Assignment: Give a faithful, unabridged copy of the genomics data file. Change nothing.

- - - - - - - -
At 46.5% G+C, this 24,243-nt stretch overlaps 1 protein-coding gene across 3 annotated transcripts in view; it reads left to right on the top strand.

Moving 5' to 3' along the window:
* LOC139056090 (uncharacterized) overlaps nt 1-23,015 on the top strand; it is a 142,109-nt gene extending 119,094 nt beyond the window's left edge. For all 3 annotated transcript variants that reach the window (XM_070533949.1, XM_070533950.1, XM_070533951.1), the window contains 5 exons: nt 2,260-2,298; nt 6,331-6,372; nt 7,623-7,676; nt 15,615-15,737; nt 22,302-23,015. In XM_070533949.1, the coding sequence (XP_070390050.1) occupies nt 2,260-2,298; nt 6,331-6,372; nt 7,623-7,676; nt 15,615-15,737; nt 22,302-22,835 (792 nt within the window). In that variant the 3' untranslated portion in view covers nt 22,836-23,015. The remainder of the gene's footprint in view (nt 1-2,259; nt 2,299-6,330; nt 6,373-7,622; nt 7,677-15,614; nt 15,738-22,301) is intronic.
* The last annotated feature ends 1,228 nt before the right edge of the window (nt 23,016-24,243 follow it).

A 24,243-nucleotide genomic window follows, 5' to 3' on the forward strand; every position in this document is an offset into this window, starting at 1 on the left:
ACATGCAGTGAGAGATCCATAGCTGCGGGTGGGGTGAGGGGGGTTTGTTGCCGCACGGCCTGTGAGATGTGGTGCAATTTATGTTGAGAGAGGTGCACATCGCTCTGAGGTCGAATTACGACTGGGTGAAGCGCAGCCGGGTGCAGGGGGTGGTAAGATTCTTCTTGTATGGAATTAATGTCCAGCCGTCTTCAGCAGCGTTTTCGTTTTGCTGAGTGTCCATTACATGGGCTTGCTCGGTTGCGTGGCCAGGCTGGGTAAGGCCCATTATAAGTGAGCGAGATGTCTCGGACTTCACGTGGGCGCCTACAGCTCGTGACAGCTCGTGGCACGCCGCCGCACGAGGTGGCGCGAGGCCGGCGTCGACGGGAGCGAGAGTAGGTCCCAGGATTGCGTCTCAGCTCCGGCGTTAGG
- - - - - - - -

At 46.5% G+C, this 24,243-nt stretch overlaps 1 protein-coding gene across 3 annotated transcripts in view; it reads left to right on the top strand.

Moving 5' to 3' along the window:
* LOC139056090 (uncharacterized) overlaps nt 1-23,015 on the top strand; it is a 142,109-nt gene extending 119,094 nt beyond the window's left edge. For all 3 annotated transcript variants that reach the window (XM_070533949.1, XM_070533950.1, XM_070533951.1), the window contains 5 exons: nt 2,260-2,298; nt 6,331-6,372; nt 7,623-7,676; nt 15,615-15,737; nt 22,302-23,015. In XM_070533949.1, the coding sequence (XP_070390050.1) occupies nt 2,260-2,298; nt 6,331-6,372; nt 7,623-7,676; nt 15,615-15,737; nt 22,302-22,835 (792 nt within the window). In that variant the 3' untranslated portion in view covers nt 22,836-23,015. The remainder of the gene's footprint in view (nt 1-2,259; nt 2,299-6,330; nt 6,373-7,622; nt 7,677-15,614; nt 15,738-22,301) is intronic.
* The last annotated feature ends 1,228 nt before the right edge of the window (nt 23,016-24,243 follow it).

A 24,243-nucleotide genomic window follows, 5' to 3' on the forward strand; every position in this document is an offset into this window, starting at 1 on the left:
ACATGCAGTGAGAGATCCATAGCTGCGGGTGGGGTGAGGGGGGTTTGTTGCCGCACGGCCTGTGAGATGTGGTGCAATTTATGTTGAGAGAGGTGCACATCGCTCTGAGGTCGAATTACGACTGGGTGAAGCGCAGCCGGGTGCAGGGGGTGGTAAGATTCTTCTTGTATGGAATTAATGTCCAGCCGTCTTCAGCAGCGTTTTCGTTTTGCTGAGTGTCCATTACATGGGCTTGCTCGGTTGCGTGGCCAGGCTGGGTAAGGCCCATTATAAGTGAGCGAGATGTCTCGGACTTCACGTGGGCGCCTACAGCTCGTGACAGCTCGTGGCACGCCGCCGCACGAGGTGGCGCGAGGCCGGCGTCGACGGGAGCGAGAGTAGGTCCCAGGATTGCGTCTCAGCTCCGGCGTTAGG